“Shut up, shut up, shut up, Kirilow!” Bombyx Mori yell-whispers.
“It’s following us.”
“Our Mother of milk and mildew, Our Mother of dirt,” I chant, soft now, both here in the murderous present and there in the genocidal past. The wind sears my skin cold and sharp, and the branches of trees whip my face. We run through the terrified forest all curls and whorls, run until there is no breath left in our lungs, run until our legs threaten to collapse beneath our furiously pumping hearts. Run so fast and long we don’t notice we’re no longer being followed. Praise be to our generous Mother, surely she is kind. We slow to a walk, search for our bearings. The wind keeps coming. It reeks of bonfire smoke, but there’s also a cold
dampness in it.
I recognize a secret wild olive patch, the one that hides the abandoned magic bus. I mean, the tour bus that Grandma Chan Ling pirated to take the first Grist sisters from Saltwater City eighty years ago. It lies on its side now, rusted and rotting. We have to climb up its underside to go in the broken door, once at its side, now open at its top. We climb into the dark. It reeks of shit and decay. And something else, animal and sweet. I hear a soft mewling.
Bombyx Mori pulls a small jar of fireflies from her vest.
At the back of the crumbling bus, hunkered down in a bed of ancient seat cushions, leaves, and dry grass, lies a young girl I recognize as one of this year’s initiates.
How did I not notice until now the partho marks, three pale yellow moles in the cup of the clavicle? Her belly is swollen so huge it seems twice the size of the rest of her. She moans and heaves with a squirming strength no one so young should have.
“Please,” says Bombyx. “I’m sorry I was such an asshole before. Please help Corydalis Ambigua pop her puppies.”
“I’m trained to groom starfish, not parthos,” I tell her, my drugged eyes bugging wide.
Corydalis wails. Her womb contracts visibly.
“Did your mother double not teach you?”
“Theory, yes. Practice, no.”
Bombyx bursts into panicked tears.
“Okay, by Our Mother’s teats, don’t cry!”
Through the waves of my own terror, I find a soldier’s calm. I go to Corydalis. Her legs are open and drawn up by the wisdom of instinct. I squat between them. Bombyx holds her hand, mops her sweating forehead with a cleanish rag from inside the folds of her tunic.
“You need to breathe,” I tell Corydalis. “Inhale deep.”
She does, eyes wide.
“Okay. Now exhale and push. Scream if you want, no one’s listening.” For all I know that batterkite has the ears of a bobcat, but it can’t be helped.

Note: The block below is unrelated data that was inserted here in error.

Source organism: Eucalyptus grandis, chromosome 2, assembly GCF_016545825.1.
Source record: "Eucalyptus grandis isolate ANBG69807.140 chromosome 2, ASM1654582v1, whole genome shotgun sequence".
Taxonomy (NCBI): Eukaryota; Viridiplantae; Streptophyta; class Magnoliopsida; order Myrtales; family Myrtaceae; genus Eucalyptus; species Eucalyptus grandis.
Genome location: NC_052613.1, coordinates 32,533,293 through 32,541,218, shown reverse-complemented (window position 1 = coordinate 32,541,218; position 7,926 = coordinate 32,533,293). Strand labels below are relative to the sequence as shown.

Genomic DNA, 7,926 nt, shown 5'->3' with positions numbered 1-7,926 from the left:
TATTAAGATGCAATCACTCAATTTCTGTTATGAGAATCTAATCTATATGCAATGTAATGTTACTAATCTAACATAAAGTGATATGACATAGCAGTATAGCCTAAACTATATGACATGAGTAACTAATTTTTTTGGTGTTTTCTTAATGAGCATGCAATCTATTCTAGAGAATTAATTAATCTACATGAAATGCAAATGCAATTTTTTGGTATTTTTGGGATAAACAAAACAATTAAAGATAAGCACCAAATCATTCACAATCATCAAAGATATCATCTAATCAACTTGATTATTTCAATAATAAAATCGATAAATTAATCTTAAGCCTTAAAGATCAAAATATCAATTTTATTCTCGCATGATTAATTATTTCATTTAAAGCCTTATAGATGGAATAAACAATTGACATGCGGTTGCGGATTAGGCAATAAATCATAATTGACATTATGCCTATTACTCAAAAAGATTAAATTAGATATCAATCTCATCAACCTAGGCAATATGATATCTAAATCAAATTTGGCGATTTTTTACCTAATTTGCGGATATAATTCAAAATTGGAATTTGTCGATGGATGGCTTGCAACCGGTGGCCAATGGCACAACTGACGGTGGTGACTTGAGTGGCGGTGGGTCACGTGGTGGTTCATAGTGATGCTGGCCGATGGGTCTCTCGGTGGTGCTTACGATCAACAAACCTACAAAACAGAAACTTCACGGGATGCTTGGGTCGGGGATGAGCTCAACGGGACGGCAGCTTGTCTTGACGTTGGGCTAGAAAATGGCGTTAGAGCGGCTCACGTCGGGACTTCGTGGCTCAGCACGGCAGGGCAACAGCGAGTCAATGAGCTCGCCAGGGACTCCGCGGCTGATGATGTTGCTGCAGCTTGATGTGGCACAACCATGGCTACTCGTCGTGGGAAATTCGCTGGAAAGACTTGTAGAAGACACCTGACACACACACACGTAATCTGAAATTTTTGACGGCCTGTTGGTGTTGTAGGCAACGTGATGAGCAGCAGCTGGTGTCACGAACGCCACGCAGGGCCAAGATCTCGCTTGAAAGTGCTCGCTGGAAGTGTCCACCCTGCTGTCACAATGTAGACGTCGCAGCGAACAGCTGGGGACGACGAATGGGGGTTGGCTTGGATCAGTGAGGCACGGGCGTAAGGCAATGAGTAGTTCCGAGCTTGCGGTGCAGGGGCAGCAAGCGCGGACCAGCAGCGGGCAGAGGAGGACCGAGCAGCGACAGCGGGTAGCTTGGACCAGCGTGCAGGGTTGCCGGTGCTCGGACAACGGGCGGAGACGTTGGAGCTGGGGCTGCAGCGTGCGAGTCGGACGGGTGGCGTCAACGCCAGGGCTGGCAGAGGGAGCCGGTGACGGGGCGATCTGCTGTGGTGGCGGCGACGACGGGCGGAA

She bawls like a demon from the other side.
Again, she does.
“Exhale and push.”
“I can’t,” she howls, gripping Bombyx’s hand so hard that Bombyx howls too.
“You have to.”
She screams. She pushes.
“One more. Inhale.”
She draws the air in, thinner than I’d like.
She breathes out, and gives a steady, controlled heave.
“One more time.”
They both bawl and scream like the animals they are. I guess we are all animals.
By the grace of Our Mother’s loving heart, the downy head of a sister puppy appears between Corydalis’s damp legs.
“One more. Inhale.” I nod encouragingly. “Exhale. Push.”
She groans and pushes. The little sister slips out of her holy hole covered in blood and womb snot. One section of umbilical cord attaches to the belly button, but another section branches back into Corydalis. I know what that branch means. Mother Glory taught me that a young partho can birth as many as ten.
“First is worst,” I tell Corydalis, as her womb contracts again.
The howling hours pass in a bath of blood and mucus. Finally, all the sister puppies are out.
There’s more new grooming to do. May Our Mother guide me. I snip the umbilical cord at each of seven branches and tie the knots for their little belly buttons. We wipe them off with rags that Bombyx had the foresight to gather and put two of them on Corydalis to suckle. I swab up blood. I suture the dark place below where she’s torn. She’s so young, her extra breasts are barely developed, though when I place two more puppies at them, the youngsters seem to latch and find milk.
“Were you given the nursing surge?” I ask Bombyx.
She lifts her tunic. “Your own mother double did it for me at my groom initiate ceremony when I was thirteen.” She lifts her right breast to show me the small scar.
“Good,” I say. I pass her two more puppies.
The seventh, I pull to my own right breast. Glorybind Groundsel gave me the nursing surgery when I declared my intention to become a groom at age ten. But I’ve never done this before either. Our Mother of bread and roses, the surge works. I’m squirting sister juice like a regular heifer. For a minute I’m disgusted, but
soon I relax into the sensation. I’m washed in family love as the
three of us nurse together.
Excerpt taken from The Tiger Flu by Larissa Lai (Arsenal Pulp Press, 2018). Find the rest of the book here or at your local library.